Earlier this year, the European Central Bank began implementing a quantitative easing (QE) programme. John Doukas writes that while conventional economic thinking would suggest QE should provide short-term benefits to European economies, it may also be having unintended consequences by giving certain sectors of society, particularly those at or near retirement age, less incentive to spend. He argues that the net effect of the policy could be to undermine, rather than help, Europe’s economic recovery.
In a previous article, I argued that the scarcity of government bonds could force the ECB to pay higher prices for the purchase of government securities in an attempt to implement its new quantitative easing (QE) programme, which could dent its effectiveness after all. So far, the soaring cost of borrowing government bonds in secured lending markets, which could clog up Europe’s financial system by further shrinking repo markets (a source of funding essential to the smooth functioning of bond markets), provides evidence in support of this view.
There is a bond market bubble (high bond prices) with long-term rates being extremely low while economic activity (recovery) remains anaemic. Apparently, QE, in the US and other developed countries, has not been as helpful as conventional economic thinking would expect. Put simply, monetary policy has failed to boost aggregate spending, but why has this been the case?
Demographic changes and quantitative easing
Demographic changes show that birth rates have decreased over the past decades considerably and are expected to remain low while life expectancies continue to increase in Europe and many countries around the world. As a result, the focus in this article is to highlight a more fundamental limitation of the ECB’s quantitative easing as a means to boost the Eurozone’s economic activity from the point of view of demographic changes (i.e. rising ageing and life expectancy). In brief, the question of how QE works in the presence of demographic aging is of increasing interest to a significant segment of the economy (baby boomers and retirees) and the way it affects its growth prospects.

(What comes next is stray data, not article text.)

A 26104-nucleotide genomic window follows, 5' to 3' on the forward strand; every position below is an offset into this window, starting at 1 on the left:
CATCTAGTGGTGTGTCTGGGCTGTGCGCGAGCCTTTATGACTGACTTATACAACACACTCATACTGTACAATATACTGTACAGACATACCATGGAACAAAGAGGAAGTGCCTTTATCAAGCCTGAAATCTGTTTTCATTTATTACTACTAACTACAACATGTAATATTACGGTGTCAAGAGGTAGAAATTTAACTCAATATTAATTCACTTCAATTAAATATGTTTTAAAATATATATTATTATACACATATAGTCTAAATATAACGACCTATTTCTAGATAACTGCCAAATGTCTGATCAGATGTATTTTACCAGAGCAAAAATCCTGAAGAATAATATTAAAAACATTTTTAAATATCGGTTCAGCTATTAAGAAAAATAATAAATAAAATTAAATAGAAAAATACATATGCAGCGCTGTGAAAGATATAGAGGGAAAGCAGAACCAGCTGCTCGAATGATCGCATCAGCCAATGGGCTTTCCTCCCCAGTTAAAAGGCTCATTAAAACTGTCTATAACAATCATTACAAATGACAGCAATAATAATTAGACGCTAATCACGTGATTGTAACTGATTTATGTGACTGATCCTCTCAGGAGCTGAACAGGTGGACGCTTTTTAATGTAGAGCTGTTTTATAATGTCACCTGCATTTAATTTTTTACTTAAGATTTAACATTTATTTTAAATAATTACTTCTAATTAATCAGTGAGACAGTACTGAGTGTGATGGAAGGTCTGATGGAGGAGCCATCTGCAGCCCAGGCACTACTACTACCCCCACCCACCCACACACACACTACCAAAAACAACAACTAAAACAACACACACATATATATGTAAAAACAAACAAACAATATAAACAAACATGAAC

Recall that one of the main objectives behind QE is to raise the value of assets, by lowering interest rates, known as the “wealth effect”. That is, to make individuals wealthier, thus motivating them to spend more and, in so doing, stopping deflation. The lowering of long-term rates, in turn, is conventionally believed not only to raise aggregate spending but investment as well. So QE intends to boost economic activity, through increased aggregate spending, investment. This is also expected to reduce unemployment. The wealth effect of QE is based on the belief that investors make spending (and investment) decisions based on “absolute”, rather than “relative” wealth and that demographic changes do not matter. This erroneous assumption is critical for the success of QE policy especially when the demographic mix tilts toward ageing investors.
However, in reality, individuals, particularly older ones, make decisions based on “relative” wealth (i.e. the funded status of their retirement income stream). More precisely, QE has the tendency to make investors poorer (i.e. experience a “negative” wealth effect) by reducing the funded status of their retirement (relative wealth). In other words, lower interest rates increase the price of retirement income, which, in turn, reduces individuals’ relative wealth. Lower relative wealth means that individuals (retirement pension funds too) need to spend more wealth (assets) to purchase the same retirement income stream.
On the other hand, higher interest rates increase individuals’ relative wealth – particularly those near retirement age – and therefore they need to spend less wealth to purchase the same retirement income stream. In other words by lowering or keeping interest rates at extremely low levels, monetary policies that have been adopted in several counties in recent years, and in particular after the 2008 financial crisis, have reduced the funded status of retirement income, forcing people to save more in an attempt to maintain their purchasing power.